Note that registration with the HPCSA is not required if you are going to South Africa as a medical volunteer.

5. Getting a Work Visa

After obtaining the medical license (which requires you to have found a job placement), you can then apply for a work visa that lasts for a period of 3 years to work as a doctor in South Africa. To be able to apply, you need to have applied for Foreign Workforce Management with the Department of Health (FWMP), have a police clearance certificate, a medical report, job offer, and a few other documents. After all of these documents are provided, the visa process usually takes about 2 weeks.

6. Starting your own practice or finding hospitals to work in South Africa

While finding work in large urban areas such as Cape Town, Johannesburg, Pretoria, and others can be pretty difficult, there are plenty of vacancies available in rural areas of the country, and finding a job there shouldn’t be too difficult. However, this also means that you may need to learn another language other than English as you start working there. Job positions can be found online, with many hospitals posting job openings on their website.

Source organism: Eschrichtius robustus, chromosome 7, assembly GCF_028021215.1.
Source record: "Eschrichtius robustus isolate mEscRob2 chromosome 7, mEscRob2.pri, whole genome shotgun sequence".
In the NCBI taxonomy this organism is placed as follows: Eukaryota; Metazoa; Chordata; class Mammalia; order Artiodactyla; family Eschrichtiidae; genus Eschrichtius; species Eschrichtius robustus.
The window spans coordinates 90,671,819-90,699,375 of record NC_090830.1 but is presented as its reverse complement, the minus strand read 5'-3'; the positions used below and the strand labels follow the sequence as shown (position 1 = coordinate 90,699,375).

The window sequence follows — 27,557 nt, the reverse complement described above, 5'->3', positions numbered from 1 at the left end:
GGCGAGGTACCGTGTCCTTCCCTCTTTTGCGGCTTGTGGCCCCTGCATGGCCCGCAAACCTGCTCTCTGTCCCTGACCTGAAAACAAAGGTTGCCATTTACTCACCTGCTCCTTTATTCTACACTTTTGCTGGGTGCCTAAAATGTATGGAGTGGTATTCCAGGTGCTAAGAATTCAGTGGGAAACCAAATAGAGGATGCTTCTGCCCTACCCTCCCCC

Starting your own practice will be much harder than gaining employment in a hospital, and you can’t even move to the country or become medically licensed before working in a hospital first. After you move into the country and gain permanent residence, starting your private practice may be possible.

7. Procedure for foreign-trained doctors to become a doctor in South Africa

The first step for foreign-trained doctors who want to start working in South Africa is to find a job placement in a hospital. After this, they can begin the process of becoming medically licensed in the country. To start that process, they need to register with the FWMP, for which having a job offer is required. After that, they can apply for registration with the HPCSA. To become registered, they will need to pass the Board Examination, which will test their theoretical and practical knowledge in medicine.

To qualify to take the exam, they need to have their degree verified, and pass the IELTS test to show sufficient knowledge in English. After passing the test and becoming licensed, they are allowed to start the process of getting a visa, by providing all the necessary documents including the medical license and job contract. After that, they are free to move to South Africa and start working there as a doctor.